Over Carrie’s express orders, Doug takes $100 out of the kitchen cash can to join a boxing pool at work … and wins $5,000! His celebration is short-lived, though: He can’t tell her he won without admitting that he went behind her back. So he and Deacon set about trying to blow the whole wad in one day — including hiring the titular Eddie Money to come play for them in the living room. It’s hard to spend that much cash, particularly on a deadline, but Doug just makes it … and then realizes he forgot to put back the original $100 he took. A perfect dumb button to a very idiotic plot, but this show is particularly good at montages — all the show’s performers really excel at silent comic acting over well-chosen needle drops — and seeing the characters really ball out through one only to realize they’ve barely spent 20 percent of their wad is a great use of the form.
“Home Cheapo” (Season 9, Episode 7)
Doug and Carrie are absolutely blindsided by the news that Deacon and Kelly have bought a vacation home. Instead of being happy for them, they start speculating about exactly how the Palmers could afford it, thinking back on all the times Kelly and Deacon have slipped out on paying bills when the four have been out for meals. A trip to the house only makes Doug and Carrie more envious about the beautiful new property, and suspicious about where the money to buy it could have come from; the more they clamp down their usual generosity, the more Kelly and Deacon comment amongst themselves on how cheap Doug and Carrie are. Carrie’s innate spitefulness turned against Kelly and Deacon always makes for good material, especially here, as envy is paired with the always touchy subject of money. The kicker: Carrie’s guess was right and the down payment did come from a settlement on Kelly’s botched boob job.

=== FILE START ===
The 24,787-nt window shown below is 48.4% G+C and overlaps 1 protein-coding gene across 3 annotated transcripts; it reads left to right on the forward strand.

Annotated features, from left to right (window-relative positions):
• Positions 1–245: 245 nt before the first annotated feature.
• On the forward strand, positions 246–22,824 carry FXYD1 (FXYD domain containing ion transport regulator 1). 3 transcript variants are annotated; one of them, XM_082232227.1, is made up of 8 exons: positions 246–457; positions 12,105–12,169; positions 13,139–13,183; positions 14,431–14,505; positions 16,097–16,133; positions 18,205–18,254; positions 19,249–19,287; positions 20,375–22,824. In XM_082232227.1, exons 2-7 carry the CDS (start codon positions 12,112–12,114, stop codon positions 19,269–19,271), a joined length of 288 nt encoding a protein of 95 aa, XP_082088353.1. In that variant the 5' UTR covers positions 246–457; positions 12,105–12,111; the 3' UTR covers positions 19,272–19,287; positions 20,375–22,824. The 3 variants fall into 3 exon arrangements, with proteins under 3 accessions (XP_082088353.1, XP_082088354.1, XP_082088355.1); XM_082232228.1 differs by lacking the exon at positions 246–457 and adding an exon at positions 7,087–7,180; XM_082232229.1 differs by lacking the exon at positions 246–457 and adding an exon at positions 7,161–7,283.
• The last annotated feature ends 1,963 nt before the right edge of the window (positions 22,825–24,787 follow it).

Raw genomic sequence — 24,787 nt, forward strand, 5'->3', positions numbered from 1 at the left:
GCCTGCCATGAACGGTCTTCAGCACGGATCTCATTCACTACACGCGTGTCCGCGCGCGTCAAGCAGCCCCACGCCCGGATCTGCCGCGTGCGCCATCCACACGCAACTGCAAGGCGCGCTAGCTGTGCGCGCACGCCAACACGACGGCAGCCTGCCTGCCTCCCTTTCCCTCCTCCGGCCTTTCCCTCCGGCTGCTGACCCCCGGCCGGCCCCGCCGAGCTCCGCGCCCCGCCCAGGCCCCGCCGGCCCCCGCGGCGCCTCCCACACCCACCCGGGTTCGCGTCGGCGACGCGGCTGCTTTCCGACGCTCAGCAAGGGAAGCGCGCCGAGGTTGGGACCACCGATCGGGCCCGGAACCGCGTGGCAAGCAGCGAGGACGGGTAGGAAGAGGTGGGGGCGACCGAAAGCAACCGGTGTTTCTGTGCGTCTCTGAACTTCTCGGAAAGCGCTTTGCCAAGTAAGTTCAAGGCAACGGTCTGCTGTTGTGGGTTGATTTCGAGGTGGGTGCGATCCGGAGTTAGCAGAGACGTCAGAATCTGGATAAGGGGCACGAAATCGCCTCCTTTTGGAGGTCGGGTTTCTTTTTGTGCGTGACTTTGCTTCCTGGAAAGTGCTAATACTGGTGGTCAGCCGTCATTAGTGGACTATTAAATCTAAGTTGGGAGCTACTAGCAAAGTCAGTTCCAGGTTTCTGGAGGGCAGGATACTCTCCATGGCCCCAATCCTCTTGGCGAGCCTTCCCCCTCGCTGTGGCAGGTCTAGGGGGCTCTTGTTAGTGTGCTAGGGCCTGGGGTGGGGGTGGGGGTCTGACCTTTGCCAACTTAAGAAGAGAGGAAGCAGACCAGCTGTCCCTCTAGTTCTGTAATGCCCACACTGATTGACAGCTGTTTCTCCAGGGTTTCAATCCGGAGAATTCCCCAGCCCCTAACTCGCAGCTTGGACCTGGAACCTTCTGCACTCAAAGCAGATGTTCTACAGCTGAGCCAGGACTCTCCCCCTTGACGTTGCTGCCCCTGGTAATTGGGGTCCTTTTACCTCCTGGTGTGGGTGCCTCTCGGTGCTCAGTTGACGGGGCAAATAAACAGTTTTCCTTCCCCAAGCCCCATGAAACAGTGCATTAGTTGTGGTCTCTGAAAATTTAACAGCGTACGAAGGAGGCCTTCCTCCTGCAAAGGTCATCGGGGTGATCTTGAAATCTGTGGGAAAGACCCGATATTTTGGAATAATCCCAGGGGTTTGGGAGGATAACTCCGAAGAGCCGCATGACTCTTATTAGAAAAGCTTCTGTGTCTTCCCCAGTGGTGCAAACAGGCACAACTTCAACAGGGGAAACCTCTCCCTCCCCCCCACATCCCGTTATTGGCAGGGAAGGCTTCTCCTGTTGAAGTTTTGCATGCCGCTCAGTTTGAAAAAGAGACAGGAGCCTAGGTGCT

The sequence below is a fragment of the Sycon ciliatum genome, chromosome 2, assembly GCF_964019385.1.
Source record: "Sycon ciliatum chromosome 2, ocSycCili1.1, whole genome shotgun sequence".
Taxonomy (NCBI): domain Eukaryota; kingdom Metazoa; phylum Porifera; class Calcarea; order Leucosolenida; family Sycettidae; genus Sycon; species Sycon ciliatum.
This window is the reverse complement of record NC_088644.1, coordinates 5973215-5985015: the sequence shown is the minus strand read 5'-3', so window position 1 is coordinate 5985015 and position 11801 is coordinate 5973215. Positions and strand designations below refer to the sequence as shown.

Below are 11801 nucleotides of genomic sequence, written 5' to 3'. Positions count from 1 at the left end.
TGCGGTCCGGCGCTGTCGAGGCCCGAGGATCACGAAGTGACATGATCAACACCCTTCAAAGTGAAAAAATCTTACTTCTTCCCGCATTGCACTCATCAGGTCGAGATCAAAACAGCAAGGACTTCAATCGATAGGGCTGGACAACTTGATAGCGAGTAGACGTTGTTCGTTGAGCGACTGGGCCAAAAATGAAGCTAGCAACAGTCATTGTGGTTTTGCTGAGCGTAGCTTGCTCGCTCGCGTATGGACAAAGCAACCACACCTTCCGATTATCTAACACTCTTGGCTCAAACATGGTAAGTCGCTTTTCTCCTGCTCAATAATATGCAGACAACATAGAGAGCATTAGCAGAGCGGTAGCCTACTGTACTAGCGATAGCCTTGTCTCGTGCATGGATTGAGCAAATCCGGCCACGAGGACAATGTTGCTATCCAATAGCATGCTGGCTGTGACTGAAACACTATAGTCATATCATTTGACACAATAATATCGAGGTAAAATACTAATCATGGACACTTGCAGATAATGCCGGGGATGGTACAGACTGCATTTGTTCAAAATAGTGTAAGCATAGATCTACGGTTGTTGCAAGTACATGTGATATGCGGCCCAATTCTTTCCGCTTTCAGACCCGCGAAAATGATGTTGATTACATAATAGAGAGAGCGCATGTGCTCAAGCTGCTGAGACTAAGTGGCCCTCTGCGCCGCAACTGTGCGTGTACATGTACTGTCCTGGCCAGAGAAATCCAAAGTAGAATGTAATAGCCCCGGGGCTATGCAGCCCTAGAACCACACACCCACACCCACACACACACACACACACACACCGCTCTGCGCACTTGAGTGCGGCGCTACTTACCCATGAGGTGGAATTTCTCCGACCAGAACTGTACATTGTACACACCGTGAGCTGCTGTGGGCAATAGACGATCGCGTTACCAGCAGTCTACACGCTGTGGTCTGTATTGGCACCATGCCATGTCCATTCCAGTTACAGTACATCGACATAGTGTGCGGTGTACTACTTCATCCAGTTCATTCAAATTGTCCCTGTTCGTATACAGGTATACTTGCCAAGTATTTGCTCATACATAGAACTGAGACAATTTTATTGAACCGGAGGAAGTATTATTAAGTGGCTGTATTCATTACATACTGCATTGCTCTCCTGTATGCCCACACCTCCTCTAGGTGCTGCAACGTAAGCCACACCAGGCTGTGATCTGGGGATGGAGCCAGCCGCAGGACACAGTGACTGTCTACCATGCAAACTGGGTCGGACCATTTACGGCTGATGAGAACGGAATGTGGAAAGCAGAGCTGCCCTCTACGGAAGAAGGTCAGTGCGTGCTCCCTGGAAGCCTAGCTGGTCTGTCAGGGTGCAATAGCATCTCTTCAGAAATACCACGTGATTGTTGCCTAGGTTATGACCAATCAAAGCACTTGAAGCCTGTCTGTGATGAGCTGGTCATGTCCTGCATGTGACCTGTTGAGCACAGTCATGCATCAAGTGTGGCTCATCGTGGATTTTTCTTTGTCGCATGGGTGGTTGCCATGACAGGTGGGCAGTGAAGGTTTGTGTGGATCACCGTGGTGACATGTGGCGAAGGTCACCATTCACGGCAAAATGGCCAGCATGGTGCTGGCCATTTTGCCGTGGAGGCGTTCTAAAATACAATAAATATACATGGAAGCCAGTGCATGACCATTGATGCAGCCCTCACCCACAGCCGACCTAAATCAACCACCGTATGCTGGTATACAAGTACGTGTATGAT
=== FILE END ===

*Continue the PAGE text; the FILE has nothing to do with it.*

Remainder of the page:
“Four Play” (Season 8, Episode 20)
The Palmers and Heffernans, out at the movies, can’t agree on whether to see a thoughtful foreign film or a dumb action movie. Suddenly, the solution seems obvious: Deacon and Carrie can go to the former, and Kelly and Doug the latter! The two new pairs keep finding more and more activities they enjoy doing together: Deacon and Carrie want to go salsa dancing; Doug and Kelly would rather eat salsa and chips. While the aforementioned “Paint Misbehavin” addresses Carrie’s physical attraction to Deacon, “Four Play” is the first time we’ve seen any inkling that Kelly and Doug have a lot in common, and since Doug’s interests tend to be childish, there’s something to be said for the Sliding Doors reality in which Doug does marry Kelly and become Kirby and Major’s stepdad. Unfortunately, Kelly soon gets sick of Doug. He gets pouty and refuses to go anywhere with her, but doesn’t enjoy glomming on to Carrie and Deacon’s intellectual pursuits either. Before it all falls apart, however, the montage of the new couples’ various new activities is delightful, and it’s remarkable that, this far into the show’s run, the writers are still finding new dimensions to explore in the couples’ friendship.